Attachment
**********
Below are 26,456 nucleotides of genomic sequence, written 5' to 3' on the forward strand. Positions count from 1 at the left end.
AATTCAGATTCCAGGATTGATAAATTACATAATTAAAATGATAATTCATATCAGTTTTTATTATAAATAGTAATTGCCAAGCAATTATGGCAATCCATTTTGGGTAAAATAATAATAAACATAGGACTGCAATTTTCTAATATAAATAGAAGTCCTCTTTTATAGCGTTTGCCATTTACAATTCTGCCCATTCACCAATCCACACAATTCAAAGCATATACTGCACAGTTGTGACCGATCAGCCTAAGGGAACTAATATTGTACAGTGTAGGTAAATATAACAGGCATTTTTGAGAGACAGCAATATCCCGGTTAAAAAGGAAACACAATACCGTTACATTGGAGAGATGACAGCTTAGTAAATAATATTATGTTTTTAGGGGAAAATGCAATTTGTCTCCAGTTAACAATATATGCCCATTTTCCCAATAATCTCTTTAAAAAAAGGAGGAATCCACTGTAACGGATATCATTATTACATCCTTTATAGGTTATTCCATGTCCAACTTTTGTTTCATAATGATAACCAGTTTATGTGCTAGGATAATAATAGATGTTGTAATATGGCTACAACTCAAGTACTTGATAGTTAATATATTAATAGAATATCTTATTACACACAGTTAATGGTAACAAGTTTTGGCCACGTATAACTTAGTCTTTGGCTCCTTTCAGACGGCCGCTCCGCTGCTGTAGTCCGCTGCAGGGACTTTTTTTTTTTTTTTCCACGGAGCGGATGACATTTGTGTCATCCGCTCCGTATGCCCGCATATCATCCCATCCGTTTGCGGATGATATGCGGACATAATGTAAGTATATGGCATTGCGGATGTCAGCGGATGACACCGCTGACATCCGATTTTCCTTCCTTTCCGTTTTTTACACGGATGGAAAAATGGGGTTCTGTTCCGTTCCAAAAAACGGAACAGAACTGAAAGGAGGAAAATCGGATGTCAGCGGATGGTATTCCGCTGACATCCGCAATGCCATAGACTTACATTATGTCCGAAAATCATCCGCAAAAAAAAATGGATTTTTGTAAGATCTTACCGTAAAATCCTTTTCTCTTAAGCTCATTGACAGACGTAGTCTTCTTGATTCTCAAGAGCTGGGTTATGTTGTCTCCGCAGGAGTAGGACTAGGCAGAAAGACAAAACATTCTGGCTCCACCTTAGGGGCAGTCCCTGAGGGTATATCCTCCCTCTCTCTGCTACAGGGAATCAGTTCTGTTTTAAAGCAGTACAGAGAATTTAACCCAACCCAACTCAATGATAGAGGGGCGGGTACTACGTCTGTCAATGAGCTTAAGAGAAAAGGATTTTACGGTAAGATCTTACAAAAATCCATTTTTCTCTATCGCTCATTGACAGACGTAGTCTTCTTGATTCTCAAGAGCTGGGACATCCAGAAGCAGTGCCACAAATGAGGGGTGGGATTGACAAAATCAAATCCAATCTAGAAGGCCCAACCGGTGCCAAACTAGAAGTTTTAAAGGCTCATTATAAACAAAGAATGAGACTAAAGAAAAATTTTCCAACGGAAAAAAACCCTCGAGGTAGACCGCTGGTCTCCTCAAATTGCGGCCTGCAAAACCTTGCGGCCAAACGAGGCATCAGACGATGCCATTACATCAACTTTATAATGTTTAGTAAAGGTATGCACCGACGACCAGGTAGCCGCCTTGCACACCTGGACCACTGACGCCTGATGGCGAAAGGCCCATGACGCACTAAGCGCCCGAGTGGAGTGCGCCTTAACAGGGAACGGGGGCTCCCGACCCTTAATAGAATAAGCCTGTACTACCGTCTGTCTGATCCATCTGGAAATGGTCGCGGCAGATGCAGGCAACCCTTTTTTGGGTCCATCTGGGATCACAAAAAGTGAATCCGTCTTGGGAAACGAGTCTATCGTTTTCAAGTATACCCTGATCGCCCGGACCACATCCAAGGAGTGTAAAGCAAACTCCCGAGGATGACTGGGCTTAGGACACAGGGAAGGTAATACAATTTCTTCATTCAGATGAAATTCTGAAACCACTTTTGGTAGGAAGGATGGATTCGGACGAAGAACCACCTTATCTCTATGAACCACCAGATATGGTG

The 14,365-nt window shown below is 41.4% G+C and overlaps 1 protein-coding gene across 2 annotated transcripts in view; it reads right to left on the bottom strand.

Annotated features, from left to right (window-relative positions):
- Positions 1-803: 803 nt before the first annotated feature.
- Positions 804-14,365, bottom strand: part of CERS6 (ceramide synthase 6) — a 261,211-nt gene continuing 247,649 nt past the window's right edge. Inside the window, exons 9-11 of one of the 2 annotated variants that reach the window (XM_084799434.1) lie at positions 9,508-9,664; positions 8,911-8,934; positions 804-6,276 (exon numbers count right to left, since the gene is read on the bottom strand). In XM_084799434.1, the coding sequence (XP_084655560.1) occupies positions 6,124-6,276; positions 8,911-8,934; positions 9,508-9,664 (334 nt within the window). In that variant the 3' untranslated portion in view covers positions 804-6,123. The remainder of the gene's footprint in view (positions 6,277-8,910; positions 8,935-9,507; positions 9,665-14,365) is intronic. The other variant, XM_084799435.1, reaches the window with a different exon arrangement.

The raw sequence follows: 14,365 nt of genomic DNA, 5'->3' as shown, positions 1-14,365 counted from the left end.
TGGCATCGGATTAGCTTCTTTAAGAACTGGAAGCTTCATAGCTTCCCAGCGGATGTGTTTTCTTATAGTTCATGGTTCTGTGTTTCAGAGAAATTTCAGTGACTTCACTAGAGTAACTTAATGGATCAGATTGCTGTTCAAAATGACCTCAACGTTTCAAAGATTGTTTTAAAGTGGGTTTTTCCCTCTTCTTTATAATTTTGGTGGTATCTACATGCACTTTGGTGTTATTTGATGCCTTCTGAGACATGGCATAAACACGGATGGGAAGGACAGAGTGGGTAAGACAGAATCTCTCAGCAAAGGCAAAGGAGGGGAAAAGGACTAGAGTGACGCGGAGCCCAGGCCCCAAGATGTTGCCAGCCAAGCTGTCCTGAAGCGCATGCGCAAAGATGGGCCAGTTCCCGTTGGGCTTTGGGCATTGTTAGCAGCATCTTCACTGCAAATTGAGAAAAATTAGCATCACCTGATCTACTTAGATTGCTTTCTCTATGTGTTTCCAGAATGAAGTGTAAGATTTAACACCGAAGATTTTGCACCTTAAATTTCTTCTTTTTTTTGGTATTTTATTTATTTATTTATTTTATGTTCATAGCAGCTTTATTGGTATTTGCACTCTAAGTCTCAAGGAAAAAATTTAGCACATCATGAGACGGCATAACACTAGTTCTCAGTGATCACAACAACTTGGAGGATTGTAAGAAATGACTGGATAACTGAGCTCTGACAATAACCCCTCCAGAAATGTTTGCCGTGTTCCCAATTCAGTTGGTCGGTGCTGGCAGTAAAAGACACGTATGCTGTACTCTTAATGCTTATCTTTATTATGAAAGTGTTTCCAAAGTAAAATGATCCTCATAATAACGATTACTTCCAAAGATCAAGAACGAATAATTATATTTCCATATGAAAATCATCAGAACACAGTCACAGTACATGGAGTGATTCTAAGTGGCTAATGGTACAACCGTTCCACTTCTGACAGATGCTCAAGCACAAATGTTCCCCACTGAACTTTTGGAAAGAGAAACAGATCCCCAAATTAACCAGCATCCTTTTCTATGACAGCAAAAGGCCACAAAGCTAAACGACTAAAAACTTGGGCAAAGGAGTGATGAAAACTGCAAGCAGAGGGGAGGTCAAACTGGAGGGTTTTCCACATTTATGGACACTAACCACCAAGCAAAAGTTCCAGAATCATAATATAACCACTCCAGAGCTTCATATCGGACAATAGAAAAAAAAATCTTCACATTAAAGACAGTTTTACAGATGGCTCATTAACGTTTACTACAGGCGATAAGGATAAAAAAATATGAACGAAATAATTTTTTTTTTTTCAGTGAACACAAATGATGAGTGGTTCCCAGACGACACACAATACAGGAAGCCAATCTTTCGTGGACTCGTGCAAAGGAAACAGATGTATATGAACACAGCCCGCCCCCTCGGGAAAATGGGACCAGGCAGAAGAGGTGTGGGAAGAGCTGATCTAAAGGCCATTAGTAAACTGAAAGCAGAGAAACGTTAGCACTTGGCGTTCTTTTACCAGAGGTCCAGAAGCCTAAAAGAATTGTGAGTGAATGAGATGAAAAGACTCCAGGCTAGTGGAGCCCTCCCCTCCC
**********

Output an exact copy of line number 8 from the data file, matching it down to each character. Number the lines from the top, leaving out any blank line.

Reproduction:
TGGCATCGGATTAGCTTCTTTAAGAACTGGAAGCTTCATAGCTTCCCAGCGGATGTGTTTTCTTATAGTTCATGGTTCTGTGTTTCAGAGAAATTTCAGTGACTTCACTAGAGTAACTTAATGGATCAGATTGCTGTTCAAAATGACCTCAACGTTTCAAAGATTGTTTTAAAGTGGGTTTTTCCCTCTTCTTTATAATTTTGGTGGTATCTACATGCACTTTGGTGTTATTTGATGCCTTCTGAGACATGGCATAAACACGGATGGGAAGGACAGAGTGGGTAAGACAGAATCTCTCAGCAAAGGCAAAGGAGGGGAAAAGGACTAGAGTGACGCGGAGCCCAGGCCCCAAGATGTTGCCAGCCAAGCTGTCCTGAAGCGCATGCGCAAAGATGGGCCAGTTCCCGTTGGGCTTTGGGCATTGTTAGCAGCATCTTCACTGCAAATTGAGAAAAATTAGCATCACCTGATCTACTTAGATTGCTTTCTCTATGTGTTTCCAGAATGAAGTGTAAGATTTAACACCGAAGATTTTGCACCTTAAATTTCTTCTTTTTTTTGGTATTTTATTTATTTATTTATTTTATGTTCATAGCAGCTTTATTGGTATTTGCACTCTAAGTCTCAAGGAAAAAATTTAGCACATCATGAGACGGCATAACACTAGTTCTCAGTGATCACAACAACTTGGAGGATTGTAAGAAATGACTGGATAACTGAGCTCTGACAATAACCCCTCCAGAAATGTTTGCCGTGTTCCCAATTCAGTTGGTCGGTGCTGGCAGTAAAAGACACGTATGCTGTACTCTTAATGCTTATCTTTATTATGAAAGTGTTTCCAAAGTAAAATGATCCTCATAATAACGATTACTTCCAAAGATCAAGAACGAATAATTATATTTCCATATGAAAATCATCAGAACACAGTCACAGTACATGGAGTGATTCTAAGTGGCTAATGGTACAACCGTTCCACTTCTGACAGATGCTCAAGCACAAATGTTCCCCACTGAACTTTTGGAAAGAGAAACAGATCCCCAAATTAACCAGCATCCTTTTCTATGACAGCAAAAGGCCACAAAGCTAAACGACTAAAAACTTGGGCAAAGGAGTGATGAAAACTGCAAGCAGAGGGGAGGTCAAACTGGAGGGTTTTCCACATTTATGGACACTAACCACCAAGCAAAAGTTCCAGAATCATAATATAACCACTCCAGAGCTTCATATCGGACAATAGAAAAAAAAATCTTCACATTAAAGACAGTTTTACAGATGGCTCATTAACGTTTACTACAGGCGATAAGGATAAAAAAATATGAACGAAATAATTTTTTTTTTTTCAGTGAACACAAATGATGAGTGGTTCCCAGACGACACACAATACAGGAAGCCAATCTTTCGTGGACTCGTGCAAAGGAAACAGATGTATATGAACACAGCCCGCCCCCTCGGGAAAATGGGACCAGGCAGAAGAGGTGTGGGAAGAGCTGATCTAAAGGCCATTAGTAAACTGAAAGCAGAGAAACGTTAGCACTTGGCGTTCTTTTACCAGAGGTCCAGAAGCCTAAAAGAATTGTGAGTGAATGAGATGAAAAGACTCCAGGCTAGTGGAGCCCTCCCCTCCC